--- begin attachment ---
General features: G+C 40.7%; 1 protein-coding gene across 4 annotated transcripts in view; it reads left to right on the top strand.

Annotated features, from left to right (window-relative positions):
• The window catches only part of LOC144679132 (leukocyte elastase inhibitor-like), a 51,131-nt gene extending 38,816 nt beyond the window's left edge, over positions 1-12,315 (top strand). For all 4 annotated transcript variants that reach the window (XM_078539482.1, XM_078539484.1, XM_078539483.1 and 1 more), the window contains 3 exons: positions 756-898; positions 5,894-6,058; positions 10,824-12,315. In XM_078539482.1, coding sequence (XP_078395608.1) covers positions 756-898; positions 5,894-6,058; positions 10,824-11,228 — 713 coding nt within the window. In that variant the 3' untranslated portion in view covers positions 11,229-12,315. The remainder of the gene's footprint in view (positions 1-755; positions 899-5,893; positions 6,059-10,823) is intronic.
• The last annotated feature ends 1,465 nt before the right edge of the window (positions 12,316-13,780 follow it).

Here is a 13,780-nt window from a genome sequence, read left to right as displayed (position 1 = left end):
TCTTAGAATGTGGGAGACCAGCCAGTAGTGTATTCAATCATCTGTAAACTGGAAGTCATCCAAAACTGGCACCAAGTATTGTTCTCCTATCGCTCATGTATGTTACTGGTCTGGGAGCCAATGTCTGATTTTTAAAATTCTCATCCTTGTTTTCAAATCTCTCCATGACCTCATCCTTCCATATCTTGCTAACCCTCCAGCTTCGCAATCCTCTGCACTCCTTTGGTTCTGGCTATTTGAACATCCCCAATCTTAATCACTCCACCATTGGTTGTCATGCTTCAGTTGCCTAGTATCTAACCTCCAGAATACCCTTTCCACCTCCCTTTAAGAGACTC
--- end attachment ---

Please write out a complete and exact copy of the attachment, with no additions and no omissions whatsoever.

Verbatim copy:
General features: G+C 40.7%; 1 protein-coding gene across 4 annotated transcripts in view; it reads left to right on the top strand.

Annotated features, from left to right (window-relative positions):
• The window catches only part of LOC144679132 (leukocyte elastase inhibitor-like), a 51,131-nt gene extending 38,816 nt beyond the window's left edge, over positions 1-12,315 (top strand). For all 4 annotated transcript variants that reach the window (XM_078539482.1, XM_078539484.1, XM_078539483.1 and 1 more), the window contains 3 exons: positions 756-898; positions 5,894-6,058; positions 10,824-12,315. In XM_078539482.1, coding sequence (XP_078395608.1) covers positions 756-898; positions 5,894-6,058; positions 10,824-11,228 — 713 coding nt within the window. In that variant the 3' untranslated portion in view covers positions 11,229-12,315. The remainder of the gene's footprint in view (positions 1-755; positions 899-5,893; positions 6,059-10,823) is intronic.
• The last annotated feature ends 1,465 nt before the right edge of the window (positions 12,316-13,780 follow it).

Here is a 13,780-nt window from a genome sequence, read left to right as displayed (position 1 = left end):
TCTTAGAATGTGGGAGACCAGCCAGTAGTGTATTCAATCATCTGTAAACTGGAAGTCATCCAAAACTGGCACCAAGTATTGTTCTCCTATCGCTCATGTATGTTACTGGTCTGGGAGCCAATGTCTGATTTTTAAAATTCTCATCCTTGTTTTCAAATCTCTCCATGACCTCATCCTTCCATATCTTGCTAACCCTCCAGCTTCGCAATCCTCTGCACTCCTTTGGTTCTGGCTATTTGAACATCCCCAATCTTAATCACTCCACCATTGGTTGTCATGCTTCAGTTGCCTAGTATCTAACCTCCAGAATACCCTTTCCACCTCCCTTTAAGAGACTC